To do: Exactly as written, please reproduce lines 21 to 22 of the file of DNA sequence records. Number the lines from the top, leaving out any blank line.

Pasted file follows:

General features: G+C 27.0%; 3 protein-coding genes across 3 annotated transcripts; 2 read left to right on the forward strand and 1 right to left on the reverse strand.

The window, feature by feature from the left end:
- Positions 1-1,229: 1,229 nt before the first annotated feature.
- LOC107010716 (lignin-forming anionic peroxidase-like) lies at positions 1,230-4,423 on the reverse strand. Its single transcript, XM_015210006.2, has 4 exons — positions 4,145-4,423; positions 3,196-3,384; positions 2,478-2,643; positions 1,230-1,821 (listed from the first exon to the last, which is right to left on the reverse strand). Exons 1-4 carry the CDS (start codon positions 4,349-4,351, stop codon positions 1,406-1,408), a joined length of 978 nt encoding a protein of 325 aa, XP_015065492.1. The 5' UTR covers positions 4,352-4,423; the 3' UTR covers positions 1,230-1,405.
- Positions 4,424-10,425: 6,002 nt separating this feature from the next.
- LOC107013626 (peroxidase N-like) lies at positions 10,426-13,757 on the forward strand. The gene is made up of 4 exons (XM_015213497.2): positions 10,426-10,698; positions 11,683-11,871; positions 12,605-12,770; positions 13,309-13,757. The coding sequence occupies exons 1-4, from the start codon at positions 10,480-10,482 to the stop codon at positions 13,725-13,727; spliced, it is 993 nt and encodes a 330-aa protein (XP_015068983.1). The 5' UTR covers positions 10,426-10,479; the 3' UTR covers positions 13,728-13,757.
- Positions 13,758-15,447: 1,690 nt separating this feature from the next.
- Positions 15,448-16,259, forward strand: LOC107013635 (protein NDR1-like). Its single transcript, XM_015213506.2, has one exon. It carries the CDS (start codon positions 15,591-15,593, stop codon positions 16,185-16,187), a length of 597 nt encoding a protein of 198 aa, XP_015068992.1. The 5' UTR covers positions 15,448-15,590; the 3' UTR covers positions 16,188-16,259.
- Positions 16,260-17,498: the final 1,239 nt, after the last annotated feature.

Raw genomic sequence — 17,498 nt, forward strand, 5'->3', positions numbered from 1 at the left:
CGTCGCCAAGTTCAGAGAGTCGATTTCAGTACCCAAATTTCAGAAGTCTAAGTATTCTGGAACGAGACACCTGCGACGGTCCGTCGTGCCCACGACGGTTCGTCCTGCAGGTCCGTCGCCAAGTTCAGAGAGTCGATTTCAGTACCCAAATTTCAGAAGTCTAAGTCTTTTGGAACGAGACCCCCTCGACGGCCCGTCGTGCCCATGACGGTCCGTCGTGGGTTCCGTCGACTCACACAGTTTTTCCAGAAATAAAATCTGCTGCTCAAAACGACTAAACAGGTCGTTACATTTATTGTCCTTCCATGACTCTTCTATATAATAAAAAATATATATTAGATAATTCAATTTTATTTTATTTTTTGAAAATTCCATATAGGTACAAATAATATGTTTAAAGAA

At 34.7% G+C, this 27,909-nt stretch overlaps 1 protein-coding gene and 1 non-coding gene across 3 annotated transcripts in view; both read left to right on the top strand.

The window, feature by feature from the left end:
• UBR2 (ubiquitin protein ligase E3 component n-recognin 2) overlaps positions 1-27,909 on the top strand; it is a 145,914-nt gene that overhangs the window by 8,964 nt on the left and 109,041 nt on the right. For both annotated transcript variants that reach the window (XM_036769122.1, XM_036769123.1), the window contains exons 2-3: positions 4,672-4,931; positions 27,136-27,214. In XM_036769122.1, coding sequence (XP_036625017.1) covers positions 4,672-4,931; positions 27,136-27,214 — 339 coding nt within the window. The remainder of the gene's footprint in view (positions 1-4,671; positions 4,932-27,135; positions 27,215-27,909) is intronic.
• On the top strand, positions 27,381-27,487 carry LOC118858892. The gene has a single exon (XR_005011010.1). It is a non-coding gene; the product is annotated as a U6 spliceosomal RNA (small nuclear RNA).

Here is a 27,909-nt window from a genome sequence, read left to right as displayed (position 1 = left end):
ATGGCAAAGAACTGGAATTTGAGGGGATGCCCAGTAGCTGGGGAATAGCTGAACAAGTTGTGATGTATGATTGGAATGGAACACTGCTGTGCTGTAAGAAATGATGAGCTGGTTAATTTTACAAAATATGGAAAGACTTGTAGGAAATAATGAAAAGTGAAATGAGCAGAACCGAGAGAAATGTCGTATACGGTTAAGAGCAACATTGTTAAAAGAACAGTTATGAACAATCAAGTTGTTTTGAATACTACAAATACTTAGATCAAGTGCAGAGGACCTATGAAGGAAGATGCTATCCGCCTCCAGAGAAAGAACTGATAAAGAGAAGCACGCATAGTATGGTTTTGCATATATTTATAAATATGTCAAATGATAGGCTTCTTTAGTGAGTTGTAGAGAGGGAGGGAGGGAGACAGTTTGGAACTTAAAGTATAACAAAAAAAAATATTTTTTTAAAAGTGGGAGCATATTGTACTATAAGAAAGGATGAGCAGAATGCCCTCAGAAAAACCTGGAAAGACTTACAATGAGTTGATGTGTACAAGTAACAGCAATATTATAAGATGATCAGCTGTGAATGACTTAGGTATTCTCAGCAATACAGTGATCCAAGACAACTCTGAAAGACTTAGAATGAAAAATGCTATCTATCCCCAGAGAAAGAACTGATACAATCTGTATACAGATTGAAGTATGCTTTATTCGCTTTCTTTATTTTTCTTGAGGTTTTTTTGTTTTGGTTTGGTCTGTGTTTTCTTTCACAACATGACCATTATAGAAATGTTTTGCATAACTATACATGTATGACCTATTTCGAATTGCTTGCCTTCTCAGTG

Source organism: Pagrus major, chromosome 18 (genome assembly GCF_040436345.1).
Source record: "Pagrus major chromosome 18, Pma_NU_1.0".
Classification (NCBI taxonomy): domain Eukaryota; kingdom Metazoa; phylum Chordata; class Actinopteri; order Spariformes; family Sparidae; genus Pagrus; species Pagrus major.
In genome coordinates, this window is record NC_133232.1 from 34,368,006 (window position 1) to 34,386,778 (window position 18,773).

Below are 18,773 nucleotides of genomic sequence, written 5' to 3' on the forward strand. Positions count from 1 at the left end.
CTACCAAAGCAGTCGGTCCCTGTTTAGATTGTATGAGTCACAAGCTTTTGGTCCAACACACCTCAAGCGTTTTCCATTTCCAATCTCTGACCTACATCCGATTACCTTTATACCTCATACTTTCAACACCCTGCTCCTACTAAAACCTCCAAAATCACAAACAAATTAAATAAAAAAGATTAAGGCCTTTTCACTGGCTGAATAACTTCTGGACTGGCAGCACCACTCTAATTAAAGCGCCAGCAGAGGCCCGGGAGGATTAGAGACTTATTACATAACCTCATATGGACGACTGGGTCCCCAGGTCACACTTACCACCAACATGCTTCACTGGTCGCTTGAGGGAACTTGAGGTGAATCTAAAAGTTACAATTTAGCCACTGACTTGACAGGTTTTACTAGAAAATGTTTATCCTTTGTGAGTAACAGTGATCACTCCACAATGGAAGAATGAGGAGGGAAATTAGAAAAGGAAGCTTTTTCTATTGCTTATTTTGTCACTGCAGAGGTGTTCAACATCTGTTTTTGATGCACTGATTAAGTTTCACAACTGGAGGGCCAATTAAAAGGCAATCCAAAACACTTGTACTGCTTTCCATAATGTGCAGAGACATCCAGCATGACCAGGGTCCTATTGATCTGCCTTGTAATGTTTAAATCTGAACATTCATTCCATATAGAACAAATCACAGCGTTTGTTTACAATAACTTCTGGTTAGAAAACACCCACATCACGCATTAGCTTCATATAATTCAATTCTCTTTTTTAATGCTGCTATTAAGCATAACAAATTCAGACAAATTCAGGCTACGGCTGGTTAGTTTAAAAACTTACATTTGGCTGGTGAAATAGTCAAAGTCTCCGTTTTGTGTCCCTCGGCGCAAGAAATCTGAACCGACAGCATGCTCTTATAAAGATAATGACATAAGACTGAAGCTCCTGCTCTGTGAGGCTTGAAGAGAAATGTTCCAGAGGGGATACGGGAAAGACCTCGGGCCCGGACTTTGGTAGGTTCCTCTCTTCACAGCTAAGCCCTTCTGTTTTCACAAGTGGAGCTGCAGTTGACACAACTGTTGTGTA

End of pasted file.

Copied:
In genome coordinates, this window is record NC_133232.1 from 34,368,006 (window position 1) to 34,386,778 (window position 18,773).

Below are 18,773 nucleotides of genomic sequence, written 5' to 3' on the forward strand. Positions count from 1 at the left end.